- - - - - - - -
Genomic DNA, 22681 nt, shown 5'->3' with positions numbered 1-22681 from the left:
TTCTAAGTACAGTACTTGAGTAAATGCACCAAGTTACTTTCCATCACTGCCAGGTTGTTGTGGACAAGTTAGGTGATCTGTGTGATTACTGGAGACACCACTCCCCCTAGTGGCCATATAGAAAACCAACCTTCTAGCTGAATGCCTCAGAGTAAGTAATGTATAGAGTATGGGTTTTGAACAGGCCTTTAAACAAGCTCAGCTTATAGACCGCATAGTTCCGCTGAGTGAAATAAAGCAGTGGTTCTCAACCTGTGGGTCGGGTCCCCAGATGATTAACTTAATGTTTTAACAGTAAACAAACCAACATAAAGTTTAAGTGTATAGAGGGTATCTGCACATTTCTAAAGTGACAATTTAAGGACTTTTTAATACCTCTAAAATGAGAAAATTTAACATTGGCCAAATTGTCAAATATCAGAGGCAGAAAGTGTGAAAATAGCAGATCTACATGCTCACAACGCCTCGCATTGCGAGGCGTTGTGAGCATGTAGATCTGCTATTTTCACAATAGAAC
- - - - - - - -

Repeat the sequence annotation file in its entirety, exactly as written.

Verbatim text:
Genomic DNA, 22681 nt, shown 5'->3' with positions numbered 1-22681 from the left:
TTCTAAGTACAGTACTTGAGTAAATGCACCAAGTTACTTTCCATCACTGCCAGGTTGTTGTGGACAAGTTAGGTGATCTGTGTGATTACTGGAGACACCACTCCCCCTAGTGGCCATATAGAAAACCAACCTTCTAGCTGAATGCCTCAGAGTAAGTAATGTATAGAGTATGGGTTTTGAACAGGCCTTTAAACAAGCTCAGCTTATAGACCGCATAGTTCCGCTGAGTGAAATAAAGCAGTGGTTCTCAACCTGTGGGTCGGGTCCCCAGATGATTAACTTAATGTTTTAACAGTAAACAAACCAACATAAAGTTTAAGTGTATAGAGGGTATCTGCACATTTCTAAAGTGACAATTTAAGGACTTTTTAATACCTCTAAAATGAGAAAATTTAACATTGGCCAAATTGTCAAATATCAGAGGCAGAAAGTGTGAAAATAGCAGATCTACATGCTCACAACGCCTCGCATTGCGAGGCGTTGTGAGCATGTAGATCTGCTATTTTCACAATAGAAC